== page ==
Patient Safety

Questions About Safety: Healthcare organizations across the country have made healthcare safety a priority. Everyone plays a role. As a patient, you have a responsibility to be an active, involved and informed partner on your healthcare team. Your health is too important to worry about being embarrassed if you don’t understand something that your doctor, nurse or other healthcare professional tells you. Don’t be afraid to ask about your safety.

1. Pay attention to the care you are receiving.

  • Expect all healthcare staff to introduce themselves when they enter your room, and look for their identification badges. If you do not see identification, ask the person to introduce him or herself, and tell you his or her role in your care.
  • Make sure the staff checks your name band before giving you medicine, taking blood, or doing any procedure.
  • Please observe the safety precautions that have been designed as part of your treatment plan. For example, you may be asked not to get out of bed without someone helping you.
  • A nurse call light has been given to you so you can call for help if needed. Please be sure to keep it within your reach. Do not hesitate to call for help for any reason.

2. Educate yourself about your diagnosis, the medical tests you are having and your treatment plan.

  • Learn about your condition and treatments by asking your doctor or nurse.
  • Write down important facts.
  • Read all medical forms and make sure you understand them before you sign anything. If you don’t understand the form, ask a doctor or registered nurse to explain it to you.
  • Ask about test results. Do not assume that everything is OK if you do not hear.
  • Depending on your reason for being hospitalized, staff and visitors may have to take certain precautions. Often this is to prevent the spread of infection. Your doctor will discuss this with you if this is necessary. Your cooperation and understanding is appreciated.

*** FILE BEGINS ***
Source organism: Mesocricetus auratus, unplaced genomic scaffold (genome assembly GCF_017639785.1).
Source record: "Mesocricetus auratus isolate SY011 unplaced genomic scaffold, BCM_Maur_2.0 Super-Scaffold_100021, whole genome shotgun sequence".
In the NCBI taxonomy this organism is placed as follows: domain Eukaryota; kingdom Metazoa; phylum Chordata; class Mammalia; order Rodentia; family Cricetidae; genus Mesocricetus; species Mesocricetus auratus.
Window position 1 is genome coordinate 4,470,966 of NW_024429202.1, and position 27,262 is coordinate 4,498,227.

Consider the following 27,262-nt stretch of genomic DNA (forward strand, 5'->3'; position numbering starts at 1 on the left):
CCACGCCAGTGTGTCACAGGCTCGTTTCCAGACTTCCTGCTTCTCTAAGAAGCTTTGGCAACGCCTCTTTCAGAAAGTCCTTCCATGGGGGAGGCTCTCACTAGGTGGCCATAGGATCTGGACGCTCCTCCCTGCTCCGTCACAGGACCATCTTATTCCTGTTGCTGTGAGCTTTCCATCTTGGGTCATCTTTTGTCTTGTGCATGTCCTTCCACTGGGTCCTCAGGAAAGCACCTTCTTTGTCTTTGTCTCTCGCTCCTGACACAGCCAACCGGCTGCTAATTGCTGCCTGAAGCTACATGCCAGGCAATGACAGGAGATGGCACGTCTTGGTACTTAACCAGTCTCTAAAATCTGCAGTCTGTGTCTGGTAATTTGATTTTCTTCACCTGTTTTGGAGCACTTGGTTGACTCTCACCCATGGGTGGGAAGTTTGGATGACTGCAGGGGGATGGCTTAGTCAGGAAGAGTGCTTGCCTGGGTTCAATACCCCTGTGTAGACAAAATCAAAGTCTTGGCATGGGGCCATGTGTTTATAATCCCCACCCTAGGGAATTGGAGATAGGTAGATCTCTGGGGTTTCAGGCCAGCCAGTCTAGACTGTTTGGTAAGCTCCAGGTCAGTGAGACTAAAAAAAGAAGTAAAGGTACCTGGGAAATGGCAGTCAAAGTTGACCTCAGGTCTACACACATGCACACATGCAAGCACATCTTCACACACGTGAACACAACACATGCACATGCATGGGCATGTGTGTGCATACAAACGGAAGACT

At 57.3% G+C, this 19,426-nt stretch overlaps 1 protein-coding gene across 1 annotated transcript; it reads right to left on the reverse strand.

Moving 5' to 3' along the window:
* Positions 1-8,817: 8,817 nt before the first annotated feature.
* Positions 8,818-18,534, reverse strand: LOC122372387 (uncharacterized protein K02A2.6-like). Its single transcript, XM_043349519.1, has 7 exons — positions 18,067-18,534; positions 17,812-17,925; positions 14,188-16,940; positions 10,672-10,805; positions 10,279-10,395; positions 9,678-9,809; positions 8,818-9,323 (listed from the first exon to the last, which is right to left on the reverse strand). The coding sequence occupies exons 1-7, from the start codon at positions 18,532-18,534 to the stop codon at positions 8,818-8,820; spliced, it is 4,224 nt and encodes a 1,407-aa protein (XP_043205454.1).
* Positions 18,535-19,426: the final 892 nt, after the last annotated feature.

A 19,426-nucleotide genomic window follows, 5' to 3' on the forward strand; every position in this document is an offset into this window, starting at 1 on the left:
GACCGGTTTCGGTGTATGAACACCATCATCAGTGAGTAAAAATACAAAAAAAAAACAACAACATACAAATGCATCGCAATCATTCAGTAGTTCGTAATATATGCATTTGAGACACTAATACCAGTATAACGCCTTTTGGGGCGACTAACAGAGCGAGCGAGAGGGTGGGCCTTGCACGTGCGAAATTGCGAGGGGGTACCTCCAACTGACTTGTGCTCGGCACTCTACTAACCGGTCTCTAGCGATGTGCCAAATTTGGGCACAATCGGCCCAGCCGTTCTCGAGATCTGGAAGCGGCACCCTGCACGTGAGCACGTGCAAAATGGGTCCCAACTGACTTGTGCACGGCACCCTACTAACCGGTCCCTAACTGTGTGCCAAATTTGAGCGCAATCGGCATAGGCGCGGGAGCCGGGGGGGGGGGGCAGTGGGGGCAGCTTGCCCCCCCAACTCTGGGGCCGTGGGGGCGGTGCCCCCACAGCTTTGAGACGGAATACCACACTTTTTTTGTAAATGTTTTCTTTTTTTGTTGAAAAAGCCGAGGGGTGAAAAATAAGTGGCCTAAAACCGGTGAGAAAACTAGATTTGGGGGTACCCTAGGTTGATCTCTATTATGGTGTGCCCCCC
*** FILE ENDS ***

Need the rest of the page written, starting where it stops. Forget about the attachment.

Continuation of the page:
3. Know what medications you take and why you take them.

  • If you are given an intravenous (I.V.), ask the nurse how long it should take for the liquid to “run out.” Tell the nurse if it doesn’t seem to be dripping properly (for example, going too fast or too slow).
  • Make sure your doctors, nurses and pharmacists know about everything you are taking. This means prescriptions, over-the-counter medicines and dietary supplements like vitamins and herbs.
  • Ask why you are taking the medications when they are prescribed and when you receive them.
  • If you do not recognize the name or appearance of a medicine, make sure it is for you.
  • Make sure your doctors, nurses and pharmacists know about allergies and adverse reactions you have had to any medicines.
  • When your doctor writes a prescription, make sure you can read it.

4. Speak up if you have questions or concerns; and if you do not understand, ask again. You have a right to know.

  • Please advise your nurse about any safety concerns you may have. Some examples of this might be: “I didn’t get my medicine on time” or “I didn’t see the nurse or doctor wash their hands” or “The staff are not wearing their name tags.”
  • Doctors, nurses and other health care providers come into contact with lots of bacteria and viruses. So before they treat you, ask them if they have cleaned their hands.
  • If you do not see healthcare workers washing or sanitizing their hands on entering your room to care for you, we want you to speak up and ask the staff members to wash or sanitize their hands. You may also ask to speak to the Nurse Manager who will speak with the staff member.
  • Health care providers should wear clean gloves when they perform tasks like taking throat cultures, taking blood, touching wounds or body fluids, and examining you. Don’t be afraid to ask them if they should be wearing gloves.

5. Participate in all decisions about your treatment. You are the center of the healthcare team.

  • If you feel you are too ill to assume this responsibility, you should ask a family member or authorized representative to ask questions on your behalf. Make sure your family member or authorized representative understands your preferences for care and your wishes concerning resuscitation and life support.